Heart of a Tiger: Promises kept, lives touched

A subtle transformation is taking place in the halls of the Topeka Correctional Facility. A beacon of light is emerging from the dedication of a group committed to literacy and emotional support for incarcerated women and their children. What began as a shared concern over the school-to-prison pipeline has matured into a project that intersects correctional education and compassionate design, providing a ray of light for incarcerated mothers and their children.

April Terry, associate professor of criminal justice, recalls how a simple pinky promise with Sarah Broman Miller, associate professor of teacher education, formed a pact that would change lives. Their shared vision came to fruition when students from a criminal justice course, Women and Crime, and a teacher education course, Literacy Assessment and Interventions, joined to make the promise a reality.

The initiative involved guiding incarcerated mothers and grandmothers at the Topeka Correctional Facility in the art of reading to their kids, transforming a sterile visitation process into a moment of bonding. But the project’s scope soon grew beyond books. Recognizing the need for a tool that could alleviate the visiting children’s anxieties, April reached out to Karrie Simpson Voth, program chair of art and design, who, along with her graduate student at the time, Thomas Giebler, conceived the cornerstones of comfort and familiarity in a coloring/activity book.

The pandemic introduced challenges, such as curtailing physical visits to the Topeka Correctional Facility. Yet, adaptation unfolded, and a virtual tour paved the way for Karrie and Thomas to thoughtfully create an illustrative echo of what children experience during visits. The embodiment of this experience came through ACE, a character designed to resonate with the “adverse childhood experiences” encountered by many of these kids. ACE, depicted as a comforting cloud, threads a journey of resilience throughout the pages of the activity book.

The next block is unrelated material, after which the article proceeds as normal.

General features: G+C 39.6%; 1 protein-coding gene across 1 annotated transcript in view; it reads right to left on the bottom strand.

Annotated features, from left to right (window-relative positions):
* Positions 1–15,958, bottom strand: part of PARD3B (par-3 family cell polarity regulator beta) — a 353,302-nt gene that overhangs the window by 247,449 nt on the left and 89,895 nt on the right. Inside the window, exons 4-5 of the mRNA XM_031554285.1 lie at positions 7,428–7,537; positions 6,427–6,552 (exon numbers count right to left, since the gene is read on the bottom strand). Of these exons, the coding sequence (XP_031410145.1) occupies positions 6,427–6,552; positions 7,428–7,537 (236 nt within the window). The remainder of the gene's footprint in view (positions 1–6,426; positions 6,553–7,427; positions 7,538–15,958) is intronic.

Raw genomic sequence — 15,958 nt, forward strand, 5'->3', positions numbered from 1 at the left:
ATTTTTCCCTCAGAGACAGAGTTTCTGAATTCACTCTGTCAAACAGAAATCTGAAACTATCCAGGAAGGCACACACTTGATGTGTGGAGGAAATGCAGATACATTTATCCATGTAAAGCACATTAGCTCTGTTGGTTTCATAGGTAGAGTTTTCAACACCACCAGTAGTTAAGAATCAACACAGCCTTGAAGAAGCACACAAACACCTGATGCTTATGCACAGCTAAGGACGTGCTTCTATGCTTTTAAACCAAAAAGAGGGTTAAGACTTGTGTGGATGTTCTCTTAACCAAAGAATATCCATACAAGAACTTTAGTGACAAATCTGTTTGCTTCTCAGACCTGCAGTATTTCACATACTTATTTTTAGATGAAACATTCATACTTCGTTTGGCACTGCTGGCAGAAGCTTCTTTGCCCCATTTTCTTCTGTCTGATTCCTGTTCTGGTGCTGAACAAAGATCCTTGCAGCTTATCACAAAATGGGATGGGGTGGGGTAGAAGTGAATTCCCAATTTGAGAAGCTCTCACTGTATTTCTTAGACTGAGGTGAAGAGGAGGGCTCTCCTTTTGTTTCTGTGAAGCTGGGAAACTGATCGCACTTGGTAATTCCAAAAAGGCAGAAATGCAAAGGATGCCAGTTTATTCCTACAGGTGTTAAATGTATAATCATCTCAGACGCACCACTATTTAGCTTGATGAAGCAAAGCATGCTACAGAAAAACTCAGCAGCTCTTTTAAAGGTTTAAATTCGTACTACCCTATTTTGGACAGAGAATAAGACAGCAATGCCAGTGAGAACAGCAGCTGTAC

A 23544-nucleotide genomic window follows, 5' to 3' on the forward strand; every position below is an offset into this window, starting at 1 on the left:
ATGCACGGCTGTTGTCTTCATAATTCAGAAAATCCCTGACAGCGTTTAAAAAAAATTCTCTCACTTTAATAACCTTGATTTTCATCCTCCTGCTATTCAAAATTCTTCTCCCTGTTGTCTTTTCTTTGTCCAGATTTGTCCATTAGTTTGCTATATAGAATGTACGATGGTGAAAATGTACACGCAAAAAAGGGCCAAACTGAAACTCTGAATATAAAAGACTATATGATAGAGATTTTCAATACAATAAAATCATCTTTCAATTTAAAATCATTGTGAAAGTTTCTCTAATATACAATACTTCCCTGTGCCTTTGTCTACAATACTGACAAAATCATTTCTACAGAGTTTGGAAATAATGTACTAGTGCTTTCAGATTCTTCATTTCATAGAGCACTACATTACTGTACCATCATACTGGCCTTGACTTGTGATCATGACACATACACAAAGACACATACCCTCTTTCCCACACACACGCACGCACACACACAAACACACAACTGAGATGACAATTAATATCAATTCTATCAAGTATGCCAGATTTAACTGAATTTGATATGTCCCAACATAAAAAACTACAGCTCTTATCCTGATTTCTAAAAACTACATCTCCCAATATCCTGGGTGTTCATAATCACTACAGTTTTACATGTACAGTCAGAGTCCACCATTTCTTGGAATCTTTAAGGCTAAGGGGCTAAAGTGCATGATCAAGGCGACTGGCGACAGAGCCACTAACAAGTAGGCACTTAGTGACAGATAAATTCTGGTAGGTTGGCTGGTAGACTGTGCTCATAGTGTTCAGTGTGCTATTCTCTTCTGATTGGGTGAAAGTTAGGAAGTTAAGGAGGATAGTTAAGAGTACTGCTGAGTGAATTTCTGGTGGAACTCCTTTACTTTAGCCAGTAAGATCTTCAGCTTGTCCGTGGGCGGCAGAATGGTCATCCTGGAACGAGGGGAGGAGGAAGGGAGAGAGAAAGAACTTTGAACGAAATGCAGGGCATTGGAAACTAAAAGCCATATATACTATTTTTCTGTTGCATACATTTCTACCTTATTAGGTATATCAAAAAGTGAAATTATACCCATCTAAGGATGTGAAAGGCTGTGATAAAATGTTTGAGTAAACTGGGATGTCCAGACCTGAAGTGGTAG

This project has many meanings for April. “Professionally, I know most incarcerated mothers and grandmothers are locked up due to non-violent offenses. Many times, they are in for drug-related charges as they used to deal with their traumatic pasts. Most are single mothers of multiple children, and their incarceration creates additional trauma to their (grand)children. I’ve been in that facility many times and have seen where these children visit their mothers. This process can be scary and traumatic.”

“While I can’t change our laws that allow these mothers to receive long sentences for non-violent offenses, and I can’t change many aspects of their incarceration, this project does help better prepare these kids to see their mother in a cold and sterile environment. The coloring/activity book gives them something to work on together and a means for bonding. I often think about how “easy” it is for someone to end up incarcerated in the U.S. I then imagine what it would be like for my four little kids to travel for a six-hour round trip to visit me for a few hours on the weekend, and only if/when someone would bring them,” April shared.

Karrie’s dedication to socially responsible design harmonized with her mission to support children and embrace empathy. It mirrored the objective shared by April, Thomas, and Sarah: to mitigate the trauma created by maternal separation and the cold backdrop of incarceration. 

“I’m passionate about socially responsible design,” Karrie shared. “This project provided an ideal chance to leverage my influence as a designer for positive and meaningful impact. I was also drawn to this project by my deep compassion for children and empathy for mothers, particularly those, as April noted, who are predominantly single mothers incarcerated for non-violent offenses.”